In with the new: Prof Helen Rees, chairwoman of the Medicines Control Council, will take the same position at the 15-member South African Health Products Regulatory Authority, the agency that will replace the council. Picture: TREVOR SAMSON.
In with the new: Prof Helen Rees, chairwoman of the Medicines Control Council, will take the same position at the 15-member South African Health Products Regulatory Authority, the agency that will replace the council. Picture: TREVOR SAMSON.

Health Minister Aaron Motsoaledi has appointed the board of the South African Health Products Regulatory Authority (Sahpra), marking an important step towards setting up the agency to replace the Medicines Control Council (MCC).

The 15-member board will be chaired by respected scientist Prof Helen Rees, who heads the board of the MCC.

Sahpra has been anxiously anticipated by the pharmaceutical manufacturing industry, as it is expected to be more efficient than the MCC at processing applications to register medicines and clinical trials.

Sahpra is also expected to improve protection for consumers, as it will have a wider mandate than the MCC and will for the first time bring oversight to the medical device sector.

We hope that the new Sahpra will realise that the kinds of delays we experience in registering medicines in SA are in fact impacting on access to medicines for South Africans 
Konji Sebati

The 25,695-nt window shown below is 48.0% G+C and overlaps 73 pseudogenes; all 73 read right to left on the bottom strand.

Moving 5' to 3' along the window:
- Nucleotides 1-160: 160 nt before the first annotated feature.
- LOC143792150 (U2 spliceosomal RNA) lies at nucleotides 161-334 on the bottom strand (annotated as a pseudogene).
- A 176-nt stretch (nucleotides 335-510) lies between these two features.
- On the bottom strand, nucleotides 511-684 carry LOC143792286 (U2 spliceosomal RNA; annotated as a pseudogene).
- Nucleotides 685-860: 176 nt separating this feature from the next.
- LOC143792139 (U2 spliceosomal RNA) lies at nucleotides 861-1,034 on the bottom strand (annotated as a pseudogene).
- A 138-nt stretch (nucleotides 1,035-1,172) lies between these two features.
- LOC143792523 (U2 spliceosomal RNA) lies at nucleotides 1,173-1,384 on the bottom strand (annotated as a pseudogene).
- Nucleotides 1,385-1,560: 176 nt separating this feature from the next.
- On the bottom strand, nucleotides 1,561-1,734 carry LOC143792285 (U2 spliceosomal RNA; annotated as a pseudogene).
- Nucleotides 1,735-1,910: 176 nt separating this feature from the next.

Since the MCC would cease to exist on the night before the first meeting of the Sahpra board, the board would need to ensure a smooth handover between the two agencies, said the Department of Health’s deputy director-general for regulation and compliance Anban Pillay. Staff at the MCC would be offered positions at Sahpra, and a CEO would have to be recruited, he said.

It typically takes between three and five years for a new chemical entity to be approved by the MCC, according to the Innovative Pharmaceutical Association of SA (Ipasa), a trade body representing multinational drug firms that hold the patents on brand-name products.

Even medicines prioritised by the MCC, which include those for HIV and tuberculosis, can take up to two years to get the green light.

"We hope that the new Sahpra will realise that the kinds of delays we experience in registering medicines in SA are in fact impacting on access to medicines for South Africans — access to old and new medicines and devices," said Ipasa CEO Konji Sebati.

"We have heard a whole host of reasons for the delays, none have made much sense frankly."

Aspen Pharmacare’s head of strategy trade Stavros Nicolaou said pharmaceutical manufacturers were not expecting a short-term fix from Sahpra. "The backlogs are worse than ever. It needs to be refinanced, and build capacity, which is a medium-to long-term project," he said. One of the factors that delayed approvals was that the MCC did not employ full-time reviewers, he said.

The board was appointed for a three-year term, expiring on September 30 2020.

kahnt@businesslive.co.za

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